The top quark, discovered at the Fermilab Tevatron collider in 1995, is the heaviest known elementary particle. Its large mass suggests that it may play a special role in nature. It behaves differently from the other known quarks due to both its large mass and its short lifetime. Thus far we have only crude measurements of the properties of the top quark, such as its mass, weak interactions, strong interactions, and decay modes. These measurements will be made more precise when the Tevatron begins operation again in 2001. I review the present status of these measurements, and discuss their anticipated improvement.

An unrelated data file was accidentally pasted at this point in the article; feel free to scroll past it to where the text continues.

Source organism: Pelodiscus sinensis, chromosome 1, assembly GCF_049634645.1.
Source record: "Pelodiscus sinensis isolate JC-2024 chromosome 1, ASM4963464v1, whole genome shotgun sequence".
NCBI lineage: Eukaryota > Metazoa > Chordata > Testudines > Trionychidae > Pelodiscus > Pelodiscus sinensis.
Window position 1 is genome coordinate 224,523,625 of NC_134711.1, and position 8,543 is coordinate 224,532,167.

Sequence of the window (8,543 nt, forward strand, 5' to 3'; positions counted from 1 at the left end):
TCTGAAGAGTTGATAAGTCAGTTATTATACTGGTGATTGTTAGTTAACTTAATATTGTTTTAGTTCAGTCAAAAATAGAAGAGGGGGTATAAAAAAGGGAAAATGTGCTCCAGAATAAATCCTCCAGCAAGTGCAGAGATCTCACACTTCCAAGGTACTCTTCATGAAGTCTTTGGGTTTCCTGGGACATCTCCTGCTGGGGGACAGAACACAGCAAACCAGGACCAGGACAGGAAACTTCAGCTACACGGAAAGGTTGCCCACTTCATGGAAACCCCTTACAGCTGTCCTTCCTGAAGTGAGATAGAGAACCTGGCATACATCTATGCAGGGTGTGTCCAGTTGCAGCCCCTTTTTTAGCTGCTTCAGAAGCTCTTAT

ASJC Scopus subject areas
- General Physics and Astronomy